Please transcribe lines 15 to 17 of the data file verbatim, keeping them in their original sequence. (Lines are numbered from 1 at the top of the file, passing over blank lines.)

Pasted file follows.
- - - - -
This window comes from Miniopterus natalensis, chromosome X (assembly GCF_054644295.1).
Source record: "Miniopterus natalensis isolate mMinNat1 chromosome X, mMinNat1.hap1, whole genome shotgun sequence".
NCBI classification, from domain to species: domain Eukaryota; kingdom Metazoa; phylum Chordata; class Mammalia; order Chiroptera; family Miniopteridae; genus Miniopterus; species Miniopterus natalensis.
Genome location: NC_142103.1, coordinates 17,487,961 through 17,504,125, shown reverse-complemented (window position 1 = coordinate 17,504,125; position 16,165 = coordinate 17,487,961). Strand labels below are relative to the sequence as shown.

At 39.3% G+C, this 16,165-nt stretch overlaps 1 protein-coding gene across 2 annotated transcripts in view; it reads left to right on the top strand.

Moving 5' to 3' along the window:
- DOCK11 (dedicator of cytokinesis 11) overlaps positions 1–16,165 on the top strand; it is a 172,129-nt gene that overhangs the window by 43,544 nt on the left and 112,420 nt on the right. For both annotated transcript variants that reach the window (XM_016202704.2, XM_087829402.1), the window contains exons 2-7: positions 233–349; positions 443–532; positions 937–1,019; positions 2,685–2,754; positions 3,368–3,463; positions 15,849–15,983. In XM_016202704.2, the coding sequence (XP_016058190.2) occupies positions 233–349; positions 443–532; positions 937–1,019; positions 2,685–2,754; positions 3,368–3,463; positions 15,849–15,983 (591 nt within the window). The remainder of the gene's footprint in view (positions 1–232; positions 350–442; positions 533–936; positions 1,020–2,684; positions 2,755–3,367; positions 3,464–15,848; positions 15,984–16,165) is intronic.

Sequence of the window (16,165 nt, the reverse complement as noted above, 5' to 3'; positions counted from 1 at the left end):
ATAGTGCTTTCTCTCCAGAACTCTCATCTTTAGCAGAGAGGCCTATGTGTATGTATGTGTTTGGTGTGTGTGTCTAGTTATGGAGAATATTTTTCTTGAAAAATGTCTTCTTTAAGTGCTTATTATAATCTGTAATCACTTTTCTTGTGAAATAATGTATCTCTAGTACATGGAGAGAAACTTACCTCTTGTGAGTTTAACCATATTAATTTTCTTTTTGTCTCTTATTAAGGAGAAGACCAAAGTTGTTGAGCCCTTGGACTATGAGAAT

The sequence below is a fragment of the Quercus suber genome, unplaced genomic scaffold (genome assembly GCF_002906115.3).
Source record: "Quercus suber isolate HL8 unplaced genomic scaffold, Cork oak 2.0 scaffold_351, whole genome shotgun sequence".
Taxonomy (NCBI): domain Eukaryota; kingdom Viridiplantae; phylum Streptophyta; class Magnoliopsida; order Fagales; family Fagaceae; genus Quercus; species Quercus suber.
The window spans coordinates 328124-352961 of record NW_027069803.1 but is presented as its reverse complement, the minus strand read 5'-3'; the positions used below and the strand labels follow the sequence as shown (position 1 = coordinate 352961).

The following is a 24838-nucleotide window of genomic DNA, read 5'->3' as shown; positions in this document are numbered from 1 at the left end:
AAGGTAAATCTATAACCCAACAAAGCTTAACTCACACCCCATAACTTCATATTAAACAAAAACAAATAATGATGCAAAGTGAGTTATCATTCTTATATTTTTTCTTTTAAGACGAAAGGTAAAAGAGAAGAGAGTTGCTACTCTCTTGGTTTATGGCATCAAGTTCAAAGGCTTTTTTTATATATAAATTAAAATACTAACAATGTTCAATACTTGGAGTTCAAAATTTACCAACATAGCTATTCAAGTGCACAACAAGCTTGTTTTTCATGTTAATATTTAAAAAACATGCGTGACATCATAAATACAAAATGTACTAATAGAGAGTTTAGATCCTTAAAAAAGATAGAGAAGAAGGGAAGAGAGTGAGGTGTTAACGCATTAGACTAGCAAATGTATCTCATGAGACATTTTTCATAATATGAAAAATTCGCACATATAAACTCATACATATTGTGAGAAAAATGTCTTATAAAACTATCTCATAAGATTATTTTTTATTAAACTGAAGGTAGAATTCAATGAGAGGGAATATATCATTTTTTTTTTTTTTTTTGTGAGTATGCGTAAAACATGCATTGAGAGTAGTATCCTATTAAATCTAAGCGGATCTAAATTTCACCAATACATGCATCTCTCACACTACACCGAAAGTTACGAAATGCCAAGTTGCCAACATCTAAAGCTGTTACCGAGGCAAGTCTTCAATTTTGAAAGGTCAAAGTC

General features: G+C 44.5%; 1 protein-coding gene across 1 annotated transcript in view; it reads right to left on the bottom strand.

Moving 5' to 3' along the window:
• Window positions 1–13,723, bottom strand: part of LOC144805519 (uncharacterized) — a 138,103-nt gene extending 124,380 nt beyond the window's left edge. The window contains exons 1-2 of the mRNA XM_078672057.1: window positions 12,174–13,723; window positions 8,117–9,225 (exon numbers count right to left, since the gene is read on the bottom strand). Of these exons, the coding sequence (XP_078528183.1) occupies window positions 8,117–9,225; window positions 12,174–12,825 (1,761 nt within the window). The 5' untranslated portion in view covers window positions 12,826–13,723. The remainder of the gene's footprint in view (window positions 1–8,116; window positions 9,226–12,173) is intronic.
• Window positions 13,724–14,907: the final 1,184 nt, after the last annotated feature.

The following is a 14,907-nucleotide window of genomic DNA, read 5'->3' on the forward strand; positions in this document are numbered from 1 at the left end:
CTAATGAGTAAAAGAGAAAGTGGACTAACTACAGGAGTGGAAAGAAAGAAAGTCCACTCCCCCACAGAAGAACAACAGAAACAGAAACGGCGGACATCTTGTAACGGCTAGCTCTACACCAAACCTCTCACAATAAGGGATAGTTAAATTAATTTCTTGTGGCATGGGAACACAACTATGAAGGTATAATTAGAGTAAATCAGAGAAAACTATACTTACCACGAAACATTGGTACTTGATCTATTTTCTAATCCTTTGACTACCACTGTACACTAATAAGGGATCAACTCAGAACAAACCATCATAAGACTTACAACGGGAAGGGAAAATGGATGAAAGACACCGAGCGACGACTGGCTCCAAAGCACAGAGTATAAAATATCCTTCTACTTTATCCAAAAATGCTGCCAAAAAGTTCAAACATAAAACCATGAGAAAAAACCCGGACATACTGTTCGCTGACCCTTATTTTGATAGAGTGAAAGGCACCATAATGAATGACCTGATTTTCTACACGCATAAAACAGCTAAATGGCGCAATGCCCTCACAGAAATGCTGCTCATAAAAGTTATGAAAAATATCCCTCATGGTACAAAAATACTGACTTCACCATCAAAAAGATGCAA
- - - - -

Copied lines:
AAGGTAAATCTATAACCCAACAAAGCTTAACTCACACCCCATAACTTCATATTAAACAAAAACAAATAATGATGCAAAGTGAGTTATCATTCTTATATTTTTTCTTTTAAGACGAAAGGTAAAAGAGAAGAGAGTTGCTACTCTCTTGGTTTATGGCATCAAGTTCAAAGGCTTTTTTTATATATAAATTAAAATACTAACAATGTTCAATACTTGGAGTTCAAAATTTACCAACATAGCTATTCAAGTGCACAACAAGCTTGTTTTTCATGTTAATATTTAAAAAACATGCGTGACATCATAAATACAAAATGTACTAATAGAGAGTTTAGATCCTTAAAAAAGATAGAGAAGAAGGGAAGAGAGTGAGGTGTTAACGCATTAGACTAGCAAATGTATCTCATGAGACATTTTTCATAATATGAAAAATTCGCACATATAAACTCATACATATTGTGAGAAAAATGTCTTATAAAACTATCTCATAAGATTATTTTTTATTAAACTGAAGGTAGAATTCAATGAGAGGGAATATATCATTTTTTTTTTTTTTTTTGTGAGTATGCGTAAAACATGCATTGAGAGTAGTATCCTATTAAATCTAAGCGGATCTAAATTTCACCAATACATGCATCTCTCACACTACACCGAAAGTTACGAAATGCCAAGTTGCCAACATCTAAAGCTGTTACCGAGGCAAGTCTTCAATTTTGAAAGGTCAAAGTC

General features: G+C 44.5%; 1 protein-coding gene across 1 annotated transcript in view; it reads right to left on the bottom strand.

Moving 5' to 3' along the window: